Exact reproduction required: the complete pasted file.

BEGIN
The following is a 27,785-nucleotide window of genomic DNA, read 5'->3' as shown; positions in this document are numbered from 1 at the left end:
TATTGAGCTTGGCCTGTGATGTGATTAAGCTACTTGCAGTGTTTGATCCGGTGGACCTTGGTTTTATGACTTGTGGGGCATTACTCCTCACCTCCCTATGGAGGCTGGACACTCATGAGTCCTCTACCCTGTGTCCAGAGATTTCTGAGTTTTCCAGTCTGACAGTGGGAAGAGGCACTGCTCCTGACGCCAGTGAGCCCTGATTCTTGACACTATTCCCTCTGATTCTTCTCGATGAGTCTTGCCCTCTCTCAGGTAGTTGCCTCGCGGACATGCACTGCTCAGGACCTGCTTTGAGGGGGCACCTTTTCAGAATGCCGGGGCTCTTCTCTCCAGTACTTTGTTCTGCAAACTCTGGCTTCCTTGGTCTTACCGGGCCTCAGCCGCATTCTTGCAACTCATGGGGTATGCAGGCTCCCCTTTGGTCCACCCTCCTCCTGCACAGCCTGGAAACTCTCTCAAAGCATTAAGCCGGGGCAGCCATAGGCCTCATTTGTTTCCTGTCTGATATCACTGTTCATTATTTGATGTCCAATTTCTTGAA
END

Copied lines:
The following is a 27,785-nucleotide window of genomic DNA, read 5'->3' as shown; positions in this document are numbered from 1 at the left end:
TATTGAGCTTGGCCTGTGATGTGATTAAGCTACTTGCAGTGTTTGATCCGGTGGACCTTGGTTTTATGACTTGTGGGGCATTACTCCTCACCTCCCTATGGAGGCTGGACACTCATGAGTCCTCTACCCTGTGTCCAGAGATTTCTGAGTTTTCCAGTCTGACAGTGGGAAGAGGCACTGCTCCTGACGCCAGTGAGCCCTGATTCTTGACACTATTCCCTCTGATTCTTCTCGATGAGTCTTGCCCTCTCTCAGGTAGTTGCCTCGCGGACATGCACTGCTCAGGACCTGCTTTGAGGGGGCACCTTTTCAGAATGCCGGGGCTCTTCTCTCCAGTACTTTGTTCTGCAAACTCTGGCTTCCTTGGTCTTACCGGGCCTCAGCCGCATTCTTGCAACTCATGGGGTATGCAGGCTCCCCTTTGGTCCACCCTCCTCCTGCACAGCCTGGAAACTCTCTCAAAGCATTAAGCCGGGGCAGCCATAGGCCTCATTTGTTTCCTGTCTGATATCACTGTTCATTATTTGATGTCCAATTTCTTGAA